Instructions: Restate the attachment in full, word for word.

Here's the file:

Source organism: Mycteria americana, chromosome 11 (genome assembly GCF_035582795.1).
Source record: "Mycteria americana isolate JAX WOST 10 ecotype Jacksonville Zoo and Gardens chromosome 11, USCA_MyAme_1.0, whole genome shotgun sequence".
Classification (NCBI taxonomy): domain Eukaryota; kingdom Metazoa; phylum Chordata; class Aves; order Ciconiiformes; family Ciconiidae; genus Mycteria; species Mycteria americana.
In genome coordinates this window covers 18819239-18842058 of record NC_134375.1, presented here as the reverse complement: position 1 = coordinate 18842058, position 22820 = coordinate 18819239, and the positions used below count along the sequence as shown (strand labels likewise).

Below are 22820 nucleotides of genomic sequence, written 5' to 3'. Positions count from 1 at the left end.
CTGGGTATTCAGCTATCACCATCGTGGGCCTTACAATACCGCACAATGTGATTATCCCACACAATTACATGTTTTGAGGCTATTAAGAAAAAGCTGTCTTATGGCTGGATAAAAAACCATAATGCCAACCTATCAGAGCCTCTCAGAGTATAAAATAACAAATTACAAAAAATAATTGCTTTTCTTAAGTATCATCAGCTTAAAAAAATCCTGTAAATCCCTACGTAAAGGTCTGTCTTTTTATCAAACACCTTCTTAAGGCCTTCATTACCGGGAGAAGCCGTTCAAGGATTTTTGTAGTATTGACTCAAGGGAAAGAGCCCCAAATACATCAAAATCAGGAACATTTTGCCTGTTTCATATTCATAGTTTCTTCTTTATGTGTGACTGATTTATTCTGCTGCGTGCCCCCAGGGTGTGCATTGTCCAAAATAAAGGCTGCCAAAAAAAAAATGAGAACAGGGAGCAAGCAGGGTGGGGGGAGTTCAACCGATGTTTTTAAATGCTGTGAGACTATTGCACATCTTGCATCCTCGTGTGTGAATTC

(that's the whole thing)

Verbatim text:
Source organism: Mycteria americana, chromosome 11 (genome assembly GCF_035582795.1).
Source record: "Mycteria americana isolate JAX WOST 10 ecotype Jacksonville Zoo and Gardens chromosome 11, USCA_MyAme_1.0, whole genome shotgun sequence".
Classification (NCBI taxonomy): domain Eukaryota; kingdom Metazoa; phylum Chordata; class Aves; order Ciconiiformes; family Ciconiidae; genus Mycteria; species Mycteria americana.
In genome coordinates this window covers 18819239-18842058 of record NC_134375.1, presented here as the reverse complement: position 1 = coordinate 18842058, position 22820 = coordinate 18819239, and the positions used below count along the sequence as shown (strand labels likewise).

Below are 22820 nucleotides of genomic sequence, written 5' to 3'. Positions count from 1 at the left end.
CTGGGTATTCAGCTATCACCATCGTGGGCCTTACAATACCGCACAATGTGATTATCCCACACAATTACATGTTTTGAGGCTATTAAGAAAAAGCTGTCTTATGGCTGGATAAAAAACCATAATGCCAACCTATCAGAGCCTCTCAGAGTATAAAATAACAAATTACAAAAAATAATTGCTTTTCTTAAGTATCATCAGCTTAAAAAAATCCTGTAAATCCCTACGTAAAGGTCTGTCTTTTTATCAAACACCTTCTTAAGGCCTTCATTACCGGGAGAAGCCGTTCAAGGATTTTTGTAGTATTGACTCAAGGGAAAGAGCCCCAAATACATCAAAATCAGGAACATTTTGCCTGTTTCATATTCATAGTTTCTTCTTTATGTGTGACTGATTTATTCTGCTGCGTGCCCCCAGGGTGTGCATTGTCCAAAATAAAGGCTGCCAAAAAAAAAATGAGAACAGGGAGCAAGCAGGGTGGGGGGAGTTCAACCGATGTTTTTAAATGCTGTGAGACTATTGCACATCTTGCATCCTCGTGTGTGAATTC